Update – High Court Dismisses Application to Postpone Elections – Maletzky, RDP and WRP to Appeal Within Next Three Hours

High Court Judge Kobus Miller has dismissed the applications to postpone the Presidential and National Assembly Elections to February next year.

However, immediately after the judgement the litigants, led by August Maletzky, told New Era they are going appeal the judgement in the Supreme Court within the next three hours.

“I expected the judgement,” Maletzky said adding that they had their appeal formulated in anticipation of the judgement. They are now working on getting leave from the Supreme Court Chief Justice Peter Shivute, they said.

Judge Miller, who just read out his judgement in the Windhoek High Court, first dismissed the prayers that the third constitutional amendment was unconstitutional, as sought by the four applicants, including the Rally for Democracy and Progress (RDP), and Workers Revolutionary Party (WRP), all led by Maletzky, who is also the first applicant in the matter.

Judge Miller did not give reasons to the packed court as he had said it is an urgent matter, seeing that the elections are set to take place on Friday, 28 November. Yesterday Judge Miller said he would have liked more time to study the arguments aanced.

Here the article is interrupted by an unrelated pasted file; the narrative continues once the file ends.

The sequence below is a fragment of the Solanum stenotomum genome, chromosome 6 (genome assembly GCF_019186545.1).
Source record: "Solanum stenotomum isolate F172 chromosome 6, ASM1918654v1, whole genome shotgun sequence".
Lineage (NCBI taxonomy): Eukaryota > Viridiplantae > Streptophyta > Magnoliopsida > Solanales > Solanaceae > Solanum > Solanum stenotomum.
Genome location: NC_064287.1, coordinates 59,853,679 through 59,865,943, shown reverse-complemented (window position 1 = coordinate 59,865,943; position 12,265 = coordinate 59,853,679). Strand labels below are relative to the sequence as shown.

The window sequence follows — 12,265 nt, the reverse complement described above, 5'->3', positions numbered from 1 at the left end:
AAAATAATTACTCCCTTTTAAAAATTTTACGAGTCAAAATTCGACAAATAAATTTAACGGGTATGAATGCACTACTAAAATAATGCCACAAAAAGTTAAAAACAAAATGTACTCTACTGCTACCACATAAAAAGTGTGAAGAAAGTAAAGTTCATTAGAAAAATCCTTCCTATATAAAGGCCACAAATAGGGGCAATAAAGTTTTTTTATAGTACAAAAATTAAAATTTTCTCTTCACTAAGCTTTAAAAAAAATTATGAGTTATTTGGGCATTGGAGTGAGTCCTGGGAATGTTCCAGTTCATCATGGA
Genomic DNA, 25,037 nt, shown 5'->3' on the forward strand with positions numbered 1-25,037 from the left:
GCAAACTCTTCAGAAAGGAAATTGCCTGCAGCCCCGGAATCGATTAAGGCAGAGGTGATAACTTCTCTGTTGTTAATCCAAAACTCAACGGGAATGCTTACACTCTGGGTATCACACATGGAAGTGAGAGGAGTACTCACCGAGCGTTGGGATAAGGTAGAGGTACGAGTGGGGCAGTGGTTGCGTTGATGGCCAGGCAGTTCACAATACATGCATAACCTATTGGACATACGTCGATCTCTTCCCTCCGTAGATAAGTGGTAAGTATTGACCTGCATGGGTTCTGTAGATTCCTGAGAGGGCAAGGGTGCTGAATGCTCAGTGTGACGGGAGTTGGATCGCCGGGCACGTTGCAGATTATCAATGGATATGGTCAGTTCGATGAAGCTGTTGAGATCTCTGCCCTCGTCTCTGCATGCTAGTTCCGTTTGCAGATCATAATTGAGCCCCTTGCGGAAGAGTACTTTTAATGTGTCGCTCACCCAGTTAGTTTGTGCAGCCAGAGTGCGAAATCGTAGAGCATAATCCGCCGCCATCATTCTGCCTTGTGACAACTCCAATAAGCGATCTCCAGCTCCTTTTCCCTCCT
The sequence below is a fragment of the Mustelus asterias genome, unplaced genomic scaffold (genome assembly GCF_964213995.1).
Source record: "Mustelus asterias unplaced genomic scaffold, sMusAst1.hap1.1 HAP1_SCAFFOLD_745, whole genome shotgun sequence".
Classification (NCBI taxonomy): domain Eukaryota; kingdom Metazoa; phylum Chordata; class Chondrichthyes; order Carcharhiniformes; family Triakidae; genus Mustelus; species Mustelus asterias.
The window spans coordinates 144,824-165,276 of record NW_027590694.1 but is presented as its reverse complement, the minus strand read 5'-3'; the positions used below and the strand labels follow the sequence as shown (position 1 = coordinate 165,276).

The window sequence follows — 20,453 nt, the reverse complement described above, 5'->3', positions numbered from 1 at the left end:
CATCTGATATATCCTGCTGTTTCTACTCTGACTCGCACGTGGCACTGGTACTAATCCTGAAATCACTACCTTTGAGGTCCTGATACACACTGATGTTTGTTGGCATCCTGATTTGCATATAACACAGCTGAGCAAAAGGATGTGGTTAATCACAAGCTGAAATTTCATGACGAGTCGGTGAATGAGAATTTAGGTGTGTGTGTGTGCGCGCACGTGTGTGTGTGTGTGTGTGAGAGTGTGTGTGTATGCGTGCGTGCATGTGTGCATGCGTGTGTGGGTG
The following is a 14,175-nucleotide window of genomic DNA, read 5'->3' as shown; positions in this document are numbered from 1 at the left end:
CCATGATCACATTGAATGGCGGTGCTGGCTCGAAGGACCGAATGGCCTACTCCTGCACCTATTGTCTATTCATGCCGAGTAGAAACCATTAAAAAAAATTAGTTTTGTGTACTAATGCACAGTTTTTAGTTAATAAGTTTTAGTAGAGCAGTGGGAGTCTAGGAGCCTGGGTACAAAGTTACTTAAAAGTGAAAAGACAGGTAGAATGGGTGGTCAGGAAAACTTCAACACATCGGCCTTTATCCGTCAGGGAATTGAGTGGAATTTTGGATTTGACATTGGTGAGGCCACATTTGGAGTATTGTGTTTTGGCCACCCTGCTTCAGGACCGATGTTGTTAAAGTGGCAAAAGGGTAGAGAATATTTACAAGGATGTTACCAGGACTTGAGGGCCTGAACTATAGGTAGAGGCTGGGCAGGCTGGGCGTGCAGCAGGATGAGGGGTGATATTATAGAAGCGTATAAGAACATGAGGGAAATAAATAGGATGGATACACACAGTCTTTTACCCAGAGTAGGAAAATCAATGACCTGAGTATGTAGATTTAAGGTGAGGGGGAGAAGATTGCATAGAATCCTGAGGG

Maletzky, the African Labour and Human Rights Centre of which he is director, RDP, and WRP, attacked the constitutional amendments that they said were passed without public consultations. They also attacked the credibility of the electronic voting machines (EVMs) without a paper trail to verify results in case of a dispute, which they allege could lead to vote rigging.

Counsel Sisa Namandje, representing the Electoral Commission of Namibia (ECN), the government, the Minister of Justice and the Minister of Regional, Local Government, Housing and Rural Development, would have none of it.

According to Namandje, the fact is that extensive consultations were held with the parties with representatives in parliament and even with those without representation.

According to Namandje, the assertion of Maletzky that the public have the right to be consulted on legislation holds no water.

“Article 17 clearly states that subject to such qualifications prescribed by law as are necessary in a democratic society to participate in the conduct of public affairs, whether directly or through freely chosen representatives,” Namandje said and emphasised the phrase “conduct of public affairs, whether directly or through freely chosen representatives”.

Source : New Era